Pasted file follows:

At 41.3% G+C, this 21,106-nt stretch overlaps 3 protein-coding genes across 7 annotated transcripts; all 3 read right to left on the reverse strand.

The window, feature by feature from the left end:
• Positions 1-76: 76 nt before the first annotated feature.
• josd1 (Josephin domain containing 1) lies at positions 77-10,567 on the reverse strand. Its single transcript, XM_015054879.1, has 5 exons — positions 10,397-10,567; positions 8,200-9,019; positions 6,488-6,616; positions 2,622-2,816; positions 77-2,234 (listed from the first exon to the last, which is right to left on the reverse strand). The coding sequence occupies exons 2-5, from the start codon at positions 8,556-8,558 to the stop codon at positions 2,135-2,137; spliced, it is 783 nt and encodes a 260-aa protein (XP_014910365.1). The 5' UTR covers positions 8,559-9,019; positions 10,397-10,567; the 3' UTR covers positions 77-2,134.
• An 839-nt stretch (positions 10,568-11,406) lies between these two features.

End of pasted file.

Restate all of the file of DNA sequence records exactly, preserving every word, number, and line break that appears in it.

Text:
At 41.3% G+C, this 21,106-nt stretch overlaps 3 protein-coding genes across 7 annotated transcripts; all 3 read right to left on the reverse strand.

The window, feature by feature from the left end:
• Positions 1-76: 76 nt before the first annotated feature.
• josd1 (Josephin domain containing 1) lies at positions 77-10,567 on the reverse strand. Its single transcript, XM_015054879.1, has 5 exons — positions 10,397-10,567; positions 8,200-9,019; positions 6,488-6,616; positions 2,622-2,816; positions 77-2,234 (listed from the first exon to the last, which is right to left on the reverse strand). The coding sequence occupies exons 2-5, from the start codon at positions 8,556-8,558 to the stop codon at positions 2,135-2,137; spliced, it is 783 nt and encodes a 260-aa protein (XP_014910365.1). The 5' UTR covers positions 8,559-9,019; positions 10,397-10,567; the 3' UTR covers positions 77-2,134.
• An 839-nt stretch (positions 10,568-11,406) lies between these two features.